Live – (adjective) describes an element that you know will move or open in the future.

Lock Guy / Lock Girl / Locksmith – (noun, singular) the one teammate who always wants to input the combination or open the lock. This is sometimes a player who doesn’t feel they can contribute to actually solving the puzzles and opening things makes them feel like the hero.

Lock Whisperer – (noun, singular)  the teammate who can always get the locks to open. They just have the special touch.

Lockout Safe – (noun, singular) a box or cabinet with a combination locking mechanism that will shut down for a period of time if multiple incorrect combinations are input. Lockout safes are generally frowned upon by escape room players.

Image of a safe with a digital keypad on the front.

Lock Picking / Lock Exploiting – (verb) Using a design flaw within a locking mechanism to open the lock without solving the corresponding puzzle.

Logic Leap – (noun, singular) a tenuous connection between a clue and a puzzle solution.

Mag Lock / Magnetic Lock / Sensor-driven Lock – (noun, singular) an electromagnet used to secure a door or compartment. These locks are opened when they receive a signal from a button, sensor, or other controlling electronics.

Magnet Maze – (noun, singular) a common escape room prop where a small object (frequently a key) is behind a barrier and must be navigated out with a magnet.

Meta Puzzle – (noun, singular) a puzzle that unites several puzzles that feed into it. A meta puzzle is usually set late in the game and players must complete a series of other puzzles before they can tackle the meta puzzle.

Morse Code – (noun, singular) a code in which letters are represented by combinations of long and short signals of light or sound. Morse Code was originally designed for long-distance communication rather than obscuring messages.

A morse code visualization that shows the layout of the alphabet in a branching tree structure.

Muggles / Rookies / Newbies / First-time Players – (noun, plural) the previously uninitiated.

Non-Binary Win Condition – (noun, singular) a type of escape room that doesn’t result in simply win or lose; it has different degrees or types of winning.

Non-Linear – (adjective) describes a game that does not follow a rigid puzzle structure wherein each puzzle leads to the next. Multiple puzzles can be completed at one time. Different teams can tackle puzzles in different orders.

Number Soup – (noun, singular) an escape room with so many numbers and combination locks and lack of correlation between the numbers and the locks… that your brain feels like a soup.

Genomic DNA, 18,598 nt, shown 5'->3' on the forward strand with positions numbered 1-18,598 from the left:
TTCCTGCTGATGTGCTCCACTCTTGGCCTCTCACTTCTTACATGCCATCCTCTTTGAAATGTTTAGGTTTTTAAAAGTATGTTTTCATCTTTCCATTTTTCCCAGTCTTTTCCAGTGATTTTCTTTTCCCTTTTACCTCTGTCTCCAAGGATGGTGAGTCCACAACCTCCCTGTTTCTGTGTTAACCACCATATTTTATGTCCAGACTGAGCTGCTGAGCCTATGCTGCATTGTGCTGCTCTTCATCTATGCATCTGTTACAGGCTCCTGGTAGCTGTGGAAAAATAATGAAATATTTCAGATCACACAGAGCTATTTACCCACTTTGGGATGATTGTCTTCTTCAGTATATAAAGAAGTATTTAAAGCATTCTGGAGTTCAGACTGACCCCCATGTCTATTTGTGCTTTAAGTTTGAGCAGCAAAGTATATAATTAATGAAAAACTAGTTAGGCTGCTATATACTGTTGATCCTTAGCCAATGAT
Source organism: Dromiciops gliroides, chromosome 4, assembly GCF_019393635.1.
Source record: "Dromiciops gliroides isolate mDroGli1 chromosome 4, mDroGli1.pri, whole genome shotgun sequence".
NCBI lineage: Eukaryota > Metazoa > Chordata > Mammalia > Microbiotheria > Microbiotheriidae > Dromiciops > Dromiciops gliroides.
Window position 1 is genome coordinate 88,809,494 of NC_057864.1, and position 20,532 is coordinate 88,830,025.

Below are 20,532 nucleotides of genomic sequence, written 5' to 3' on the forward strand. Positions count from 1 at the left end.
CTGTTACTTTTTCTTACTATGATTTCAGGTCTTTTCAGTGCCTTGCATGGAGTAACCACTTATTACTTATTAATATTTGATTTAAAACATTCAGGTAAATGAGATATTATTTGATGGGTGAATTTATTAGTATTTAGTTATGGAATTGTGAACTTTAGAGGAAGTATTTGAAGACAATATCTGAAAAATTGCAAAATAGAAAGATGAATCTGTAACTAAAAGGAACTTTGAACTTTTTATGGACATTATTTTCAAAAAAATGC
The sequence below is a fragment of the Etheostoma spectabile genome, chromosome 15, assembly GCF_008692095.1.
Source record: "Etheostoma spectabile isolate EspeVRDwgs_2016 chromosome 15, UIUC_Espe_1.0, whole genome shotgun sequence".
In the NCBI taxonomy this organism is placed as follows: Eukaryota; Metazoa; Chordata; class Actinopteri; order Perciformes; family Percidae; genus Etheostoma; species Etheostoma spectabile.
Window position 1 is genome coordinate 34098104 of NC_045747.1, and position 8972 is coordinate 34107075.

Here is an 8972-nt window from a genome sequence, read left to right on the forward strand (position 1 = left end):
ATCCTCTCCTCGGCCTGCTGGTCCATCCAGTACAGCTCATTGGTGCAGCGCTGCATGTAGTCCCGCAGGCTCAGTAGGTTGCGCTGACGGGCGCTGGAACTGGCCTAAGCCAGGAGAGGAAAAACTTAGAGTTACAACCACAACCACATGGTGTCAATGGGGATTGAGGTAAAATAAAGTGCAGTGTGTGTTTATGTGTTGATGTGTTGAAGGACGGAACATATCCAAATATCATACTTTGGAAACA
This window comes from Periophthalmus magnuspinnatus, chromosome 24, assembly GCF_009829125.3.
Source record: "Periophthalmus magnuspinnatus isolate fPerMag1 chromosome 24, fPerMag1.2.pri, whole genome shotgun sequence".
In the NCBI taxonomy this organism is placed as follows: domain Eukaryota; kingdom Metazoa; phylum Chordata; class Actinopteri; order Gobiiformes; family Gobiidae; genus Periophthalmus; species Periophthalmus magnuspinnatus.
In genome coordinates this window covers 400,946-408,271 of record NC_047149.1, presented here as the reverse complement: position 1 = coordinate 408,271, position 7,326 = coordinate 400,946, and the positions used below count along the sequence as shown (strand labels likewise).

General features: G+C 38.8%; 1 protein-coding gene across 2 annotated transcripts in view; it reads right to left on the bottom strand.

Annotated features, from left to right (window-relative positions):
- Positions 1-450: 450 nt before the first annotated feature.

One-time Use – (adjective) describes props that will only contribute to one puzzle solution.

On-ramp – (noun, singular) the first puzzle in the escape room. It should stand out and be easily approachable.

Order Preservation – (adjective) describes puzzles that can no longer be solved if players move certain items from their original state.

Outside Knowledge – (noun, singular) understanding derived from outside the gamespace that contributes to puzzle solving within the escape room. What exactly falls into this category is controversial. e.g. Roman numerals (especially large numbers).

Over-locked / Lock Orgy – (adjective / noun) describes a single item that is shut with many (too many!) locks.

Padlock – (noun, singular) a portable key- or combination-activated lock.

Paper Puzzle / Homework Puzzle – (noun, singular) a puzzle that does not require the gamespace and could be solved anywhere.

Parallel Puzzle – (verb) to complete multiple puzzles at once with different teammates working on each concurrently. Some escape room design allows this. This can refer to teammates working in parallel in the same gamespace or in different gamespaces as part of the same escape room.

Physical Force – (noun, singular) physical strength used to open things. This is usually in violation of game rules and may result in breakage. Note that some escape rooms require physical force.

Pigpen / Masonic Cypher – (noun, singular) an 18th-century substitution cipher created by the freemasons that exchanges letters for geometric symbols that are fragments of a grid.

All 4 pieces of the Riddle Factory Freemason's Cipher key.

Pipeline / High Throughput Model – (noun, singular) a type of escape room where multiple teams are in the experience at the same time, but in separate rooms, always moving forward through the experience, never backtracking, and never running into other teams. This is the 5 Wits style.

Plaintext – (noun, singular) any text that is not encoded.

Play the Blame Game – (verb) to blame a failed escape on puzzles that make sense to 99% of players just because one is salty about not escaping.

Private (Ticketing) – (adjective) refers to a ticketing model where an entire group experience is purchased at once. This eliminates the possibility of strangers sharing the same experience. It is the most common ticketing model outside of the United States.

Process Puzzle / Taskwork  – (noun, singular) a type of puzzle where after you understand a previously incomprehensible concept, you must complete the work to derive the solution to the puzzle.